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FORTY-ONE ASSOCIATES, LLC, Appellant-Defendant/Counter Claimant, v. BLUEFIELD ASSOCIATES, L.P., Appellee-Plaintiff/Counter Defendant.
Forty-One Associates, LLC, Appellant-Third Party Plaintiff, v. Buster Bluefield Associates, L.P. and Buster, Inc., Appellees-Third Party Defendants.
Appellant-defendant 1 Forty-One Associates (Forty-One) appeals the trial court's denial of its motion for summary judgment and entry of summary judgment in favor of appellees-plaintiffs Bluefield Associates, L.P., Buster Bluefield Associates, L.P. and Buster, Inc. (collectively “Bluefield.”) 2 Specifically, Forty-One argues that the trial court erred in finding that the holder of an estate for years interest in real estate is not responsible for making payments on a mortgage after its estate for years terminated and in finding that Forty-One waived its right to pursue its breach of contract and waste claims against Bluefield by accepting the assignment of Bluefield's right to enforce a lease provision against Bluefield's tenant, K-Mart. Finding that the trial court properly ruled that Forty-One was responsible for the mortgage payments and that Bluefield was released from liability by the Agreement and the K-Mart lease, we affirm.3
On January 31, 1984, Bluefield became the owner in fee simple of 30.864 acres of real estate in Fort Wayne that has improvements totaling 776,008 square feet. At the time that Bluefield purchased the Property, it was subject to the K-Mart lease, the initial term of which was set to expire on November 13, 2003. The Property was also subject to a non-recourse in rem mortgage in favor of New York Life Insurance Company. The debt secured by the mortgage was $1,115,574.00 as of January 22, 2002. Prior to this date, K-Mart made its lease payments directly to New York Life to satisfy the amounts due under the mortgage. Under the terms of the K-Mart lease and the mortgage, the parties contemplated that the payment obligations under the mortgage would be fully satisfied by November 2003, when the initial term of the K-Mart lease expired. The K-Mart lease also required K-Mart to make all necessary and appropriate repairs to the property at its sole expense when the failure to repair or maintain the property would materially impair the economic value or the usefulness of the property. Bluefield, as the lessor, had the right to enforce this provision of the lease.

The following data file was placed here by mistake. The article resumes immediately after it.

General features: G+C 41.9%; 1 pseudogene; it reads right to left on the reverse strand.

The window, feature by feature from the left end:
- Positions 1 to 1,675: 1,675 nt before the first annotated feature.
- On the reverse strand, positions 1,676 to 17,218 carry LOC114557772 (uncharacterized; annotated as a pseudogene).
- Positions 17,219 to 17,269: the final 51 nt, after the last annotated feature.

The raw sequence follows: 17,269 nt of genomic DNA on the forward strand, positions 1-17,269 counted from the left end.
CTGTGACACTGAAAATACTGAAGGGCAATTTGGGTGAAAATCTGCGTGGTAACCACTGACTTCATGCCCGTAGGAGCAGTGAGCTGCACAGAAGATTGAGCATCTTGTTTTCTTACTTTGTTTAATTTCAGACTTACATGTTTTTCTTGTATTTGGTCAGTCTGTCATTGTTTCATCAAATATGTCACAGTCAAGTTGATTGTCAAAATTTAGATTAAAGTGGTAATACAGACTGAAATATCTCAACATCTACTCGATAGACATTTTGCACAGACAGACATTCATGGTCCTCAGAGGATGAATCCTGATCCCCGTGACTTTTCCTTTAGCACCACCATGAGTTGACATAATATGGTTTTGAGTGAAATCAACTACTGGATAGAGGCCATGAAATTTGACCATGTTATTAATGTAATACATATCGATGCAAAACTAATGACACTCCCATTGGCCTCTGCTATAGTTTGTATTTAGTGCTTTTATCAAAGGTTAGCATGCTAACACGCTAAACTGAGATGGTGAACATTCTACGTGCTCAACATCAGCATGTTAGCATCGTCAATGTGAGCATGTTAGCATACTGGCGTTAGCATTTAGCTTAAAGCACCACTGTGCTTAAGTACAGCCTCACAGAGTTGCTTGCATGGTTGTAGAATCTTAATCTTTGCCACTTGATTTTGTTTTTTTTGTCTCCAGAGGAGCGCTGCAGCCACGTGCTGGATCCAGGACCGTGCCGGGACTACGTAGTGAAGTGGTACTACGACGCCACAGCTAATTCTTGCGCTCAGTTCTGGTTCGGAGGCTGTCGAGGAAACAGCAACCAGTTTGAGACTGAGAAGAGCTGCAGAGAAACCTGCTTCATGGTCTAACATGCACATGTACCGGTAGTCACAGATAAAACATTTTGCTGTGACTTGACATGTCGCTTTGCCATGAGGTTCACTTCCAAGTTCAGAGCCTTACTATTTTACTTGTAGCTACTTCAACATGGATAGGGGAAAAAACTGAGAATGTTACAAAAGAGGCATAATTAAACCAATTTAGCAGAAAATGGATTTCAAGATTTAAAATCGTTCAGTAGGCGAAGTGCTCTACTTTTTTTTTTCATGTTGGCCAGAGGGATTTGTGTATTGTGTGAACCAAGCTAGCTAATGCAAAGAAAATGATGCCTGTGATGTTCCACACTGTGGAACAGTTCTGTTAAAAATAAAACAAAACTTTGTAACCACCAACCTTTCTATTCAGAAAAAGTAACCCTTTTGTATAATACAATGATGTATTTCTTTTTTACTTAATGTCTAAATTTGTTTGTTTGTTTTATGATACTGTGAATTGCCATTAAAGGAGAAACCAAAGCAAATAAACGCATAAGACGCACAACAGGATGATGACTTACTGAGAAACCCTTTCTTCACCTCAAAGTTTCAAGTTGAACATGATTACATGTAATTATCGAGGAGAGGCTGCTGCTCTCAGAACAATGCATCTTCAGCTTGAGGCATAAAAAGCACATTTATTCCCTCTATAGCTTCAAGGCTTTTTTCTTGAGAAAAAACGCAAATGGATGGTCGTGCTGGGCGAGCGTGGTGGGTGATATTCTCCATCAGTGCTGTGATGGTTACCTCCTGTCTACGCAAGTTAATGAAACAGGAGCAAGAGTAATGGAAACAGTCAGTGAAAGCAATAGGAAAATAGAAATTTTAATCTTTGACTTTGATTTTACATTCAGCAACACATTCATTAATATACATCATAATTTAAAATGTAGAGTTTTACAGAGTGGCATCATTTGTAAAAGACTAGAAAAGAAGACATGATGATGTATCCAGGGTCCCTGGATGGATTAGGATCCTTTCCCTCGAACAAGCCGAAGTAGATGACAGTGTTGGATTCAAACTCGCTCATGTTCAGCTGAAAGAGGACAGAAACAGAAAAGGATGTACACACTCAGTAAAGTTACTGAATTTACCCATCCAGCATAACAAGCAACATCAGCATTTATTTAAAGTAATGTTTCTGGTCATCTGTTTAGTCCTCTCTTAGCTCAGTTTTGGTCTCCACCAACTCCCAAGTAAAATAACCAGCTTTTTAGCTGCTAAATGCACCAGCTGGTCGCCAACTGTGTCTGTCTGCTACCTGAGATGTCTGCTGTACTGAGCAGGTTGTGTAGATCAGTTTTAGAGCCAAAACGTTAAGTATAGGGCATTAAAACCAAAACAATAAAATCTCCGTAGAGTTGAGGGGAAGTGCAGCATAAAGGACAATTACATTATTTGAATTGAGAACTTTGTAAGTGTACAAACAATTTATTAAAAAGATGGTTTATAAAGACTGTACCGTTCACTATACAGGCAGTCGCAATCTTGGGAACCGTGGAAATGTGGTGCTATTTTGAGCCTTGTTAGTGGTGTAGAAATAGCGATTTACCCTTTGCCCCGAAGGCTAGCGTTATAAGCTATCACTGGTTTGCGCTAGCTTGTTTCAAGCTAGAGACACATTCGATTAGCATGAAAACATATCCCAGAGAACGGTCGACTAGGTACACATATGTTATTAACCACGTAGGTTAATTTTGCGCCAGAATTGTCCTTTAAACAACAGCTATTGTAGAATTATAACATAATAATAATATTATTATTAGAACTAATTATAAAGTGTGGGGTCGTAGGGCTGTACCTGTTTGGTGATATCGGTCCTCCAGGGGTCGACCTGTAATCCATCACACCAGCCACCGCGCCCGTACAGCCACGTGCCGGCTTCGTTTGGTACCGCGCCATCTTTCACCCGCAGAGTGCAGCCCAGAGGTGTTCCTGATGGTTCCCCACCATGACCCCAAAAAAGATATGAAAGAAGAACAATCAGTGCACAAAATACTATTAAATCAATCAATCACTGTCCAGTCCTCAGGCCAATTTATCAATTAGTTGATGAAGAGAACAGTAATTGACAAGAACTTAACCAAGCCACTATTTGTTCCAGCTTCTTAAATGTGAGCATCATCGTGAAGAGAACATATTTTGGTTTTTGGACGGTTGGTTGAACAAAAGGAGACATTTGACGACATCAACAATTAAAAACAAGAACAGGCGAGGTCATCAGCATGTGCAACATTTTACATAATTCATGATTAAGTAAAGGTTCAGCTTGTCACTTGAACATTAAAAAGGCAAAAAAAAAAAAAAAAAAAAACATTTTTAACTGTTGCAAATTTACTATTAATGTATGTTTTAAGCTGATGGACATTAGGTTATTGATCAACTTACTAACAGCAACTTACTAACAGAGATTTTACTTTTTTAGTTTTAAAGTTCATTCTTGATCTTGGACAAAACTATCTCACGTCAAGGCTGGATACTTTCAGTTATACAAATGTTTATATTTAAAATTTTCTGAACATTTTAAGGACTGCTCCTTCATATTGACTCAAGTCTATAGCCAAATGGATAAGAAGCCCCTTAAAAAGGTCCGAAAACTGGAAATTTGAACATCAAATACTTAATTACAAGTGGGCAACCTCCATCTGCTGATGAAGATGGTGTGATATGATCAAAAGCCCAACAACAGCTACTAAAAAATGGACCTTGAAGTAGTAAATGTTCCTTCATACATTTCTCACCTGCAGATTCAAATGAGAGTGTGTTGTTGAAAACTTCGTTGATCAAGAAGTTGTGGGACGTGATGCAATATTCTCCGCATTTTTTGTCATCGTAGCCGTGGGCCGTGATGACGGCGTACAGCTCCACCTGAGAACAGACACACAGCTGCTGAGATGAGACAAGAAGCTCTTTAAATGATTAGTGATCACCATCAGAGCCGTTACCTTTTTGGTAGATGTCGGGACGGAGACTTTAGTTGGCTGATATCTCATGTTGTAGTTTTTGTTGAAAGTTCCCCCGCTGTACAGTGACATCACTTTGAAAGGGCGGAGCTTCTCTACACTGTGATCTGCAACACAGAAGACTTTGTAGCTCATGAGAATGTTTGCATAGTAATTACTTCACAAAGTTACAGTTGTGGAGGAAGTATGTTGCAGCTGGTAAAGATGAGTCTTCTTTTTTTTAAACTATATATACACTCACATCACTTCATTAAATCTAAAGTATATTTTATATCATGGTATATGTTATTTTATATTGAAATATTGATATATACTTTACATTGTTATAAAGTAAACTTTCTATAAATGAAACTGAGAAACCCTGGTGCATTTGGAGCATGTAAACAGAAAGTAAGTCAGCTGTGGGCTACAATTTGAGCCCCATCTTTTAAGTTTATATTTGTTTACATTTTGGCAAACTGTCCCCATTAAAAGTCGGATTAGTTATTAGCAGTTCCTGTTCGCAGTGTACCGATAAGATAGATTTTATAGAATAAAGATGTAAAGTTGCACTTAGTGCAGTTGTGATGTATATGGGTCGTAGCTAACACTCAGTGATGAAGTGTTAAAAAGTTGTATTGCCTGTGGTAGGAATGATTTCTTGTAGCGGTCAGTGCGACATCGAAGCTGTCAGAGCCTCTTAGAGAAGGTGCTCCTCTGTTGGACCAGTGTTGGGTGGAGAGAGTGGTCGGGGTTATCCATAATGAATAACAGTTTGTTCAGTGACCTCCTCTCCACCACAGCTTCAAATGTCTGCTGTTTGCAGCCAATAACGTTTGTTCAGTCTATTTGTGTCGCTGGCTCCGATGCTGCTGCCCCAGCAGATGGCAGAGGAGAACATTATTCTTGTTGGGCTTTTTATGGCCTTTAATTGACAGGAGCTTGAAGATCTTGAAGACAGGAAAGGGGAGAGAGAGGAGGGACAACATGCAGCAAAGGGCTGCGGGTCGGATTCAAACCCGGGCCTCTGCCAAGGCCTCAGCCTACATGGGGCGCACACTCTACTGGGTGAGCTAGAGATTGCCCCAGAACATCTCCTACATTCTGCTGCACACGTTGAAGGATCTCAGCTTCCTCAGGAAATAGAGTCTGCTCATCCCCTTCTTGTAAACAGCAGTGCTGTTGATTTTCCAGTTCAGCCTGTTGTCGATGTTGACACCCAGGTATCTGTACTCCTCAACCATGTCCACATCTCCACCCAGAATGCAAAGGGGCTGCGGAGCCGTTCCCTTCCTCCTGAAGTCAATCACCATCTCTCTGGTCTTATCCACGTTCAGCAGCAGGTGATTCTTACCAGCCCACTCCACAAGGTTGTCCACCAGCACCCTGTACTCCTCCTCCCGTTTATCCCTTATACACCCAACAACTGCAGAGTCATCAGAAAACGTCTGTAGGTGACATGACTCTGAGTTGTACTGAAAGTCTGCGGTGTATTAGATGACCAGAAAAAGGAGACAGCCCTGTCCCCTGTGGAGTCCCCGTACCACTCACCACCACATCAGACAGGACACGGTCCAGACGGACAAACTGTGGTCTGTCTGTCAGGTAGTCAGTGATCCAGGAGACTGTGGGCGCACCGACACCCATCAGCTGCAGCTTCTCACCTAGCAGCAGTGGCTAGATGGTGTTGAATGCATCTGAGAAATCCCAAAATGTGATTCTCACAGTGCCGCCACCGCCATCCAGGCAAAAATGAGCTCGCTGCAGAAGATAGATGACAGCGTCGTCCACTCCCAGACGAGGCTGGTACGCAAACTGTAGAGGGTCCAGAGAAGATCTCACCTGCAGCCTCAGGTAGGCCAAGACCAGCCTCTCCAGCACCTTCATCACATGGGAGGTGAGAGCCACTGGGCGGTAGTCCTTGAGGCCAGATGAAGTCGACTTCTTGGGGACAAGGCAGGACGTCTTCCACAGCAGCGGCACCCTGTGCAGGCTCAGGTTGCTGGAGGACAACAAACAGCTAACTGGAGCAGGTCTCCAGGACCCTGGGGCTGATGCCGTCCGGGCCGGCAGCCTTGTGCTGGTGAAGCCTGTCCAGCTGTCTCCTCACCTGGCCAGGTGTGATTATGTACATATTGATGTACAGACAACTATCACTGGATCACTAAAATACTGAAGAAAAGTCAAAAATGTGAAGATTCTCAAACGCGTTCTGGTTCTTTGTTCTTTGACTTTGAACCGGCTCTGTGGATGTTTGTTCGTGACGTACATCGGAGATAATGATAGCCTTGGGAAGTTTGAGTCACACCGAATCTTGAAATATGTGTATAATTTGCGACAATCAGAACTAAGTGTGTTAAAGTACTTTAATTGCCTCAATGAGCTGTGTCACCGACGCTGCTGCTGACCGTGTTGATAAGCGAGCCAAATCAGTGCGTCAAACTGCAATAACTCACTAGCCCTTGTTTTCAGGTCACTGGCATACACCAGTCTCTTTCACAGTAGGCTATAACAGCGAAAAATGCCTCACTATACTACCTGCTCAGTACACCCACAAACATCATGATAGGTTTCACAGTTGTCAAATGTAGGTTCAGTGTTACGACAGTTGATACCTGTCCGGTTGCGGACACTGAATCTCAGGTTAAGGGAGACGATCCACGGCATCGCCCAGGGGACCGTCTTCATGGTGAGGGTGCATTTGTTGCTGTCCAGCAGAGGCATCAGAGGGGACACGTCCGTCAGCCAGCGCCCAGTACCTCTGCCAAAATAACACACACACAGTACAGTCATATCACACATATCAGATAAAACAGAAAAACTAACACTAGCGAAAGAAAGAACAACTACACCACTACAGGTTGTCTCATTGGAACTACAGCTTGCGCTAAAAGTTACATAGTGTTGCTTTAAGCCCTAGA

On November 7, 1990, Bluefield granted to itself an estate for years interest in the property up to and including November 13, 2003, and further granted an undivided one-half remainder interest in the property to Susan Sandelman as trustee of Fundamental Companies Trust and an undivided one-half remainder interest in the property to Susan Sandelman as trustee for the Nathan Jeffrey Trust (collectively “the Trusts”). The termination date of the estate of years was the same date as the initial termination date of the K-Mart lease.
The rights and obligations of Bluefield as owner of the estate for years and of the Trusts as owner of the remainder interests, were acknowledged and reiterated in a Two Party Agreement dated October 24, 1990. Paragraph five of the two party agreement provides:
in the event of any default under the K-Mart Lease and/or under the [mortgage] occurs anytime after the date hereof to and including November 13, 2003, the last day of the Estate for Years, ․ if such default is not cured by [Bluefield] on or before the fourth (4th) day prior to the expiration of such applicable cure, the Estate for Years shall terminate immediately as of the fourth (4th) day prior to the expiration of applicable cure. For such default under the K-Mart Lease and/or under the [mortgage], notwithstanding the previous agreement of [Bluefield] and Remainderman that the Estate for Years would terminate on November 13, 2003 ․ the provisions of this paragraph 5 shall be self-operative and the Estate for Years shall terminate immediately as of the fourth (4th) day prior to the expiration of the applicable cure period for such default under the K-Mart Lease and/or under the [mortgage].
Appellant's App. p. 194. Paragraph six also provided that Bluefield had no power to “amend, modify, alter, change, cancel, terminate or in any manner seek to change the terms, covenants, conditions or provisions of either the K-Mart Lease and/or the [mortgage].” Appellant's App. p. 195. Moreover, paragraph seven allowed Bluefield to refinance the mortgage, provided that the term of the new mortgage ended no later than the termination date of the original mortgage. Appellant's App. p. 195.